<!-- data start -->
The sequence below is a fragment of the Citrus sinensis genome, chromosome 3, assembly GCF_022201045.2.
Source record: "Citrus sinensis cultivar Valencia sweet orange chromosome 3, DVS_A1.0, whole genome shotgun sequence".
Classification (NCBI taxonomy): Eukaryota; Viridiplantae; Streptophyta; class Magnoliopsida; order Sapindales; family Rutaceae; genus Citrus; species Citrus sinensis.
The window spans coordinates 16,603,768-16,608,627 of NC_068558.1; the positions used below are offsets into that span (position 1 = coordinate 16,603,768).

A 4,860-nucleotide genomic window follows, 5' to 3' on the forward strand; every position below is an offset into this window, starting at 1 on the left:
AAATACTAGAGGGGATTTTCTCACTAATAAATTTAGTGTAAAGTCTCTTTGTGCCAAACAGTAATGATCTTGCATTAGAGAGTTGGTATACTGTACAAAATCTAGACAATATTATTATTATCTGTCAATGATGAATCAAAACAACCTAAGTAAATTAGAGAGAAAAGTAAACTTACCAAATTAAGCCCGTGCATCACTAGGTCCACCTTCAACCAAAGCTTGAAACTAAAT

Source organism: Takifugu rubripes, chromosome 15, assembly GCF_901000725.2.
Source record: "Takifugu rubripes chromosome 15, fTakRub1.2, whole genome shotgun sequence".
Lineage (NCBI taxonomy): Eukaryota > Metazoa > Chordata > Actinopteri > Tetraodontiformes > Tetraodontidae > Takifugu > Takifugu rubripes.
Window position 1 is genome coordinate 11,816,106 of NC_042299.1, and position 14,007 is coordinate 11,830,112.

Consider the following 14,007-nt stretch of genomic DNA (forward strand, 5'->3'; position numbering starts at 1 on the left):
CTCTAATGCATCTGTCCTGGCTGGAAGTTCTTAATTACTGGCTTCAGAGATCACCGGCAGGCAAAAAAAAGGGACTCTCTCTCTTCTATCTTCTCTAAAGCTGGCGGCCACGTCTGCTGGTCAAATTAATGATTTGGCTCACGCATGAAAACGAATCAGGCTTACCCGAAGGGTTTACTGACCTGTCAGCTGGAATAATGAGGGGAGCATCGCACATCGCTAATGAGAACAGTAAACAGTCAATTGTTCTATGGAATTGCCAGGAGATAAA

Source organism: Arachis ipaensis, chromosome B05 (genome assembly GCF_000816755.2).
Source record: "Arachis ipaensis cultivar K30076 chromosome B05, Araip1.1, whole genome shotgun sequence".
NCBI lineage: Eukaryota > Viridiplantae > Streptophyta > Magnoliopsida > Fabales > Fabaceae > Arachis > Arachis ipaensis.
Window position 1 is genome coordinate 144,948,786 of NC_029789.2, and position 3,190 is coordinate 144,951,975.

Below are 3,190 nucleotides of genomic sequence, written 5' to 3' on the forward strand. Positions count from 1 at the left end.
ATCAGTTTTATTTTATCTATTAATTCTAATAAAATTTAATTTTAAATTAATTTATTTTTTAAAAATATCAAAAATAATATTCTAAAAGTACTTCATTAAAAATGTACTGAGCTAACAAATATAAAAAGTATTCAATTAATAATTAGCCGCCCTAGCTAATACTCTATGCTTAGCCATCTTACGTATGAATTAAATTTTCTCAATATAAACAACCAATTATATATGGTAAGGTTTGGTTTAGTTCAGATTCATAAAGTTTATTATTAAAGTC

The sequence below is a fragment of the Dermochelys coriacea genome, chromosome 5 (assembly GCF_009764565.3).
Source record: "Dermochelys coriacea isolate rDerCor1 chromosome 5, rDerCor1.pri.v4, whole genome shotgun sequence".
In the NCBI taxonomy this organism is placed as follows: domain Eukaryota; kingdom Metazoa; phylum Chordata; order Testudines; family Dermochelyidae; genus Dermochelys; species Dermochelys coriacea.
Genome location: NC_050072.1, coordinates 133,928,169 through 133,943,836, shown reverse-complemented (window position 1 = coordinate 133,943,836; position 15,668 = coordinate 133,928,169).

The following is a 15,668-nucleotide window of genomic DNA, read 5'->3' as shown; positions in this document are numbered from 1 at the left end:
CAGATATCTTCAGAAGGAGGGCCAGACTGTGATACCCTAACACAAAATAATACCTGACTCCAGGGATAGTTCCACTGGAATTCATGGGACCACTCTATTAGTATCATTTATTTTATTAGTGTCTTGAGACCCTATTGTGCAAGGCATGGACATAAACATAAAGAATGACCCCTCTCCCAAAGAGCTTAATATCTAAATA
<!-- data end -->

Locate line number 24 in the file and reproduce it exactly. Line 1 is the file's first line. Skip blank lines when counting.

CAGATATCTTCAGAAGGAGGGCCAGACTGTGATACCCTAACACAAAATAATACCTGACTCCAGGGATAGTTCCACTGGAATTCATGGGACCACTCTATTAGTATCATTTATTTTATTAGTGTCTTGAGACCCTATTGTGCAAGGCATGGACATAAACATAAAGAATGACCCCTCTCCCAAAGAGCTTAATATCTAAATA